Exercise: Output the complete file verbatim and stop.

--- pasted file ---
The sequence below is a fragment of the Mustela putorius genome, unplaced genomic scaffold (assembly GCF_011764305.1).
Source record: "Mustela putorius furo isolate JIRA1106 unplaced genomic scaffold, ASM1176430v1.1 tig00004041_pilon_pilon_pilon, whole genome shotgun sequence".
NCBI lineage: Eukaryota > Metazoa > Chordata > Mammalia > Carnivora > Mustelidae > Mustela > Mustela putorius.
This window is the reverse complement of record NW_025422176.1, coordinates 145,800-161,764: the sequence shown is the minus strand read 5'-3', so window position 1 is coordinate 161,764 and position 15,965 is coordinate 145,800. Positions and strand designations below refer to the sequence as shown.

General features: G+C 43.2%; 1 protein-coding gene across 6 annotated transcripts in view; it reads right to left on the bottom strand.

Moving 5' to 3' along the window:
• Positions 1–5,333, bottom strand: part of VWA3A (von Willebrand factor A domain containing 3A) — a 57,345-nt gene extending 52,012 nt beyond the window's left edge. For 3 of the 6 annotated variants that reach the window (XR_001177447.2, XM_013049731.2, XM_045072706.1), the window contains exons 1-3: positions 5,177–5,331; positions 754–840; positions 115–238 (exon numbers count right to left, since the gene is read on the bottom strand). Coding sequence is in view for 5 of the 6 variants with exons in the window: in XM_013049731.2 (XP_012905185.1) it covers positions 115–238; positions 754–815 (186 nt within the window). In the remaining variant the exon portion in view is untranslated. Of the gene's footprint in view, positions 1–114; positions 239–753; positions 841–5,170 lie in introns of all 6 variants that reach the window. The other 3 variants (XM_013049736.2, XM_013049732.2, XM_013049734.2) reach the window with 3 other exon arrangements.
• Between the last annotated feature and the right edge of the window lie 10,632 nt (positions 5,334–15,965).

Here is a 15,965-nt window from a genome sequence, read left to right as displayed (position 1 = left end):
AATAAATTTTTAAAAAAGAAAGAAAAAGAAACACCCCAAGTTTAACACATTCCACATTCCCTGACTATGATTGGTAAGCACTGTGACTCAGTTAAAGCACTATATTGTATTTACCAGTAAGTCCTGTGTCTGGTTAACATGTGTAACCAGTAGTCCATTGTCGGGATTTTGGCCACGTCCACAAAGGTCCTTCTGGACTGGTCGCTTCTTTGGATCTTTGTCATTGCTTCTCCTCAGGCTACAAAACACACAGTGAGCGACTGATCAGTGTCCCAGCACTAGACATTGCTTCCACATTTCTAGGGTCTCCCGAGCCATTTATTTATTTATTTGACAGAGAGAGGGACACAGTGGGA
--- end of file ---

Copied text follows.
The sequence below is a fragment of the Mustela putorius genome, unplaced genomic scaffold (assembly GCF_011764305.1).
Source record: "Mustela putorius furo isolate JIRA1106 unplaced genomic scaffold, ASM1176430v1.1 tig00004041_pilon_pilon_pilon, whole genome shotgun sequence".
NCBI lineage: Eukaryota > Metazoa > Chordata > Mammalia > Carnivora > Mustelidae > Mustela > Mustela putorius.
This window is the reverse complement of record NW_025422176.1, coordinates 145,800-161,764: the sequence shown is the minus strand read 5'-3', so window position 1 is coordinate 161,764 and position 15,965 is coordinate 145,800. Positions and strand designations below refer to the sequence as shown.

General features: G+C 43.2%; 1 protein-coding gene across 6 annotated transcripts in view; it reads right to left on the bottom strand.

Moving 5' to 3' along the window:
• Positions 1–5,333, bottom strand: part of VWA3A (von Willebrand factor A domain containing 3A) — a 57,345-nt gene extending 52,012 nt beyond the window's left edge. For 3 of the 6 annotated variants that reach the window (XR_001177447.2, XM_013049731.2, XM_045072706.1), the window contains exons 1-3: positions 5,177–5,331; positions 754–840; positions 115–238 (exon numbers count right to left, since the gene is read on the bottom strand). Coding sequence is in view for 5 of the 6 variants with exons in the window: in XM_013049731.2 (XP_012905185.1) it covers positions 115–238; positions 754–815 (186 nt within the window). In the remaining variant the exon portion in view is untranslated. Of the gene's footprint in view, positions 1–114; positions 239–753; positions 841–5,170 lie in introns of all 6 variants that reach the window. The other 3 variants (XM_013049736.2, XM_013049732.2, XM_013049734.2) reach the window with 3 other exon arrangements.
• Between the last annotated feature and the right edge of the window lie 10,632 nt (positions 5,334–15,965).

Here is a 15,965-nt window from a genome sequence, read left to right as displayed (position 1 = left end):
AATAAATTTTTAAAAAAGAAAGAAAAAGAAACACCCCAAGTTTAACACATTCCACATTCCCTGACTATGATTGGTAAGCACTGTGACTCAGTTAAAGCACTATATTGTATTTACCAGTAAGTCCTGTGTCTGGTTAACATGTGTAACCAGTAGTCCATTGTCGGGATTTTGGCCACGTCCACAAAGGTCCTTCTGGACTGGTCGCTTCTTTGGATCTTTGTCATTGCTTCTCCTCAGGCTACAAAACACACAGTGAGCGACTGATCAGTGTCCCAGCACTAGACATTGCTTCCACATTTCTAGGGTCTCCCGAGCCATTTATTTATTTATTTGACAGAGAGAGGGACACAGTGGGA